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Advice for gay and bi men arranging to meet others via dating apps

Stay safe when meeting other people for the first time

Advice for gay and bi men arranging to meet others via dating apps
Pixabay | Public Domain
It's increasingly common to meet via apps nowadays

Many LGBTI people now meet friends, hook-ups and potential partners via apps. When meeting up with a complete stranger you’ve met online, it’s always wise to play it safe – even if you’ve been talking digitally for a long time and think you know the other person well.

Intentionally or unintentionally, people can present very differently online than they do in person. They may not be what you expect.

Here is advice to bear in mind

• When arranging to meet someone for the first time, ask them for a phone number or email, and exchange an email or text with them first. If they refuse to give you an email or phone number, be very cautious of meeting them at all.

• Ask them for their Instagram, Facebook or other social media accounts, so you have an idea of their real identity. Let’s face it: most of us don’t use our real names on hook-up apps.

• Arrange to meet in a public place. This is perhaps obvious advice, but many guys ignore it and just arrange to turn up at someone’s house or apartment. Meeting at a nearby café, coffee shop or just a public landmark, is advisable – ideally with plenty of other people around.

Meeting for a drink or coffee means your less committed than a sit-down dinner. You can cut a meeting short much quicker if it’s not working for you.

• If someone offers to pick you up in a car and drive you to their apartment, be cautious. Where are they taking you? Why can’t you make your own way there? Again, arrange to meet somewhere public to check them out first before agreeing to get in their car and be driven somewhere.

• Don’t be afraid or embarrassed to talk in advance about each other’s expectations. You might think you’re simply meeting them for a date; they might be assuming you’re visiting for sex. It’s good to be clear about these things before meeting.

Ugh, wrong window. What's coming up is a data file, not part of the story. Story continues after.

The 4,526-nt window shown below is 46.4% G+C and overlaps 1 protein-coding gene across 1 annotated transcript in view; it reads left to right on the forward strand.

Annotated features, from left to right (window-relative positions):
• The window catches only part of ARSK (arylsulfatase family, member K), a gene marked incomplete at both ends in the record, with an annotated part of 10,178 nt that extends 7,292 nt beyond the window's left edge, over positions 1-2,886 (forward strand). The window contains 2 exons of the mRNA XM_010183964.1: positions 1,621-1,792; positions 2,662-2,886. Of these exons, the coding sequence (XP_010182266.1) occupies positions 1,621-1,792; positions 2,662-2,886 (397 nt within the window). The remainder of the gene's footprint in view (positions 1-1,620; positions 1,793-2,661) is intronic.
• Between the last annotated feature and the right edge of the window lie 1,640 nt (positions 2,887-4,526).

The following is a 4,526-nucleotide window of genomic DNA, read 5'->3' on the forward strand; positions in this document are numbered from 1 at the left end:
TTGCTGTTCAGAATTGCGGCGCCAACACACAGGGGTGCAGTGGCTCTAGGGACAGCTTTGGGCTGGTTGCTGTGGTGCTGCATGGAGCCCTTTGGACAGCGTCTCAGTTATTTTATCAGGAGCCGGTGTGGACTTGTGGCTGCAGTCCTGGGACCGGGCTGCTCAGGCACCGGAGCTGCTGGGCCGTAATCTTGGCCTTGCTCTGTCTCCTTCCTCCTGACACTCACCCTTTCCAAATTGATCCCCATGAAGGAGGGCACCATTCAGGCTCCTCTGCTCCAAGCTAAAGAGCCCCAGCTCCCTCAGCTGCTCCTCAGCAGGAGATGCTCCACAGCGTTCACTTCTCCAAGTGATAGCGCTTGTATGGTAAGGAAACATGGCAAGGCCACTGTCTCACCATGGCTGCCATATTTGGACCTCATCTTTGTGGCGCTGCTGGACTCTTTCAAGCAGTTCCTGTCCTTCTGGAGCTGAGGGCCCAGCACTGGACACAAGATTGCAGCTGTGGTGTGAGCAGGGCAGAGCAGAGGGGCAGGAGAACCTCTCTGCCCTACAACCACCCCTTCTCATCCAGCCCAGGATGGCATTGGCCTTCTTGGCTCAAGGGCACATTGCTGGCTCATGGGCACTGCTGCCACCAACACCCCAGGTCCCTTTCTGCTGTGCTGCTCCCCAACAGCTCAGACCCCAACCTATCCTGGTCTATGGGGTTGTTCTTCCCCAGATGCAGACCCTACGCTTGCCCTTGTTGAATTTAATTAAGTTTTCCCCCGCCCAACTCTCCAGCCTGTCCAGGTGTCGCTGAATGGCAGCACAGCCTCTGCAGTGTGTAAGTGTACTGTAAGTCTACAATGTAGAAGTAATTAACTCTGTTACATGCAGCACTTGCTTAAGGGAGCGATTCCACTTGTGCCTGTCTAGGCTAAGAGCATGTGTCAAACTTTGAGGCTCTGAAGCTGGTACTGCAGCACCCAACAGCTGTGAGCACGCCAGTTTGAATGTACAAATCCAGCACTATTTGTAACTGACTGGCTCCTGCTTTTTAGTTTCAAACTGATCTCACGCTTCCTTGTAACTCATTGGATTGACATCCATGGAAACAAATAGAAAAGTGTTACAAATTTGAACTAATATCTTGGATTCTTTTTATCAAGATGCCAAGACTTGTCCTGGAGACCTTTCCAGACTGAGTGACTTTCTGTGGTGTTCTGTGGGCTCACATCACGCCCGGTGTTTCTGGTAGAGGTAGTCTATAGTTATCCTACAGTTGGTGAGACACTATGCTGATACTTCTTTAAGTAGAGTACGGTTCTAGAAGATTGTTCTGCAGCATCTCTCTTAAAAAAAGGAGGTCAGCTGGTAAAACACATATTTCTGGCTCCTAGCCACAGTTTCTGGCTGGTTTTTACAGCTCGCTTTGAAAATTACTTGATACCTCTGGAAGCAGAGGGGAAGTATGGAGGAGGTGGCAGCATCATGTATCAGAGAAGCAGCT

• Take a screenshot of their app profile – just in case you need it at a later date to make a complaint to the app creators or authorities but find it’s already been deleted.

Your phone is your friend

• Do you have a trusted friend with whom you can share your GPS location? Many apps, including Find My Friends, Geozilla, Find my iPhone, FB Messenger’s Live Location feature and iMessage can allow you to do this. Some track you only for a temporary period, while others work until your phone is turned off or your battery dies.

Tell the friend where you are going, who you’re planning to meet and how long you think you might be gone.

• Make sure your phone is well charged. Having numbers programmed into your phone for local taxi companies is also not a bad idea.

• If you think you may need a phone call or text to rescue you from an awkward or undesirable date, maybe discuss having a code word to use with friends. This way they know you are on a date that you want to bring to an end; they can call or may be able to intervene.

‘Trust your gut instinct’

• Be extremely wary about accepting drugs from a stranger: you will not know their strength or dosage. Gay men have been raped and murdered after being drugged with GHB. Some didn’t even know they were being given a drink containing a drug. Also, know your limits when it comes to alcohol.

• Finally, trust your gut instinct. If you get a bad feeling about things, or the person is not what you were expecting, make your excuses and leave.


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